Where an employer decides to dismiss an employee without knowledge of the employee’s pregnancy but it discovers, prior to dismissal, that she is pregnant, a tribunal may be asked to consider whether the dismissal was related to the employee’s pregnancy. A recent tribunal ruling examined this question in Thompson v Really Easy Car Credit Limited.
Miss Thompson began working for Really Easy Car Credit Limited (the ‘Employer’) as a tele-sales operator on 20 June 2016. During her initial 3-month probationary period the Employer alleged it was disappointed with her performance. The Employer also felt that Thompson was having trouble fitting in with the other employees and the general ethos of the company. Thompson asserted that this was never communicated to her directly, a point which was contested by the Employer.
On 25 July 2016, Thompson found out she was pregnant. On 2 August 2016 Thompson attended hospital as a result of abdominal pain. She notified her Employer that she could not attend work that day due to illness and she was at hospital as she had been in pain since Saturday. The Employer was unhappy that she had left it until Tuesday (she did not work on Mondays) to attend hospital. One of the Employer’s shareholders wanted to dismiss Thompson at that stage.
Upon her return, there was an issue between Thompson and a customer causing her to become emotional. She went home. The Employer spoke to Thompson about this and a decision to dismiss was made on 3rd August 2016. The same day, a letter was prepared but it was decided that the Employer would delay delivery until Thompson had returned to work.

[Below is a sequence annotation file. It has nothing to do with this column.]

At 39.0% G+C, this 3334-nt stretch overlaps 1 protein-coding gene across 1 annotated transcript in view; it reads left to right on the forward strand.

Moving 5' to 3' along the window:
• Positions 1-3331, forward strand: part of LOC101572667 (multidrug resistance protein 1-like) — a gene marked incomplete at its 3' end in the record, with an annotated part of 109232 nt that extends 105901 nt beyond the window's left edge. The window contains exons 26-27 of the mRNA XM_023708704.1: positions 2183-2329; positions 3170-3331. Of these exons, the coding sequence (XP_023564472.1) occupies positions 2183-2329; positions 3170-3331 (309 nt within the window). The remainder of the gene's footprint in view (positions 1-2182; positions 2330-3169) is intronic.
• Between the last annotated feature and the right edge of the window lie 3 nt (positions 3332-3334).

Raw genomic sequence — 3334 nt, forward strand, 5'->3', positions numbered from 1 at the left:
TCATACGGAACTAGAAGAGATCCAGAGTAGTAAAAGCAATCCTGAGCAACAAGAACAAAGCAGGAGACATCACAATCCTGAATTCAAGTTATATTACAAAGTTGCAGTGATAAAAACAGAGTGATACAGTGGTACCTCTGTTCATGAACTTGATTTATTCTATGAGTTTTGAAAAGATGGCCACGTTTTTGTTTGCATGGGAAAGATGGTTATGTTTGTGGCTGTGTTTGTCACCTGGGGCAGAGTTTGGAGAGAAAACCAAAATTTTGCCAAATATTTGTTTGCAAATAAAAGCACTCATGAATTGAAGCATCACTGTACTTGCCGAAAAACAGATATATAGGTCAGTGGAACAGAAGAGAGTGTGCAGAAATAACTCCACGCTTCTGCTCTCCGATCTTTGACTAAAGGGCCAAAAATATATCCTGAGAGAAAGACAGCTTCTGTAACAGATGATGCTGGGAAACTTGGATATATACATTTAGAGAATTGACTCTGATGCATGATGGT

On 5th August 2016 Thompson notified the Employer that she would return the following day and also confirmed she was pregnant. Thompson attended work and was dismissed.
Thompson brought a claim for pregnancy and maternity discrimination and alleged that her dismissal was automatically unfair as it was related to her pregnancy. Her claims succeeded.
In its judgment, the tribunal held that the delay in delivering the letter had given the Employer “the opportunity to review its action in the light of the knowledge of Thompson’s pregnancy which clearly had a bearing on the behaviour that the respondent considered was the final straw”. It considered that it must have been obvious to the employer that her attendance at hospital and subsequent emotional state were pregnancy related.
Therefore, even though the employer had no knowledge of pregnancy at the time it decided to dismiss, it failed to satisfy the tribunal that the dismissal was unrelated to her pregnancy.
If you would like to discuss any of the issues raised in this case, please contact a member of the Employment Department.
This article is not a definitive statement of the law. It is designed as a free update on the law at the time of publishing. It is not a substitute for legal advice on specific facts and circumstances. BakerLaw LLP and/or the writer accepts no liability or responsibility for reliance on this article and recommends that you seek independent legal advice on your specific circumstances prior to taking any steps.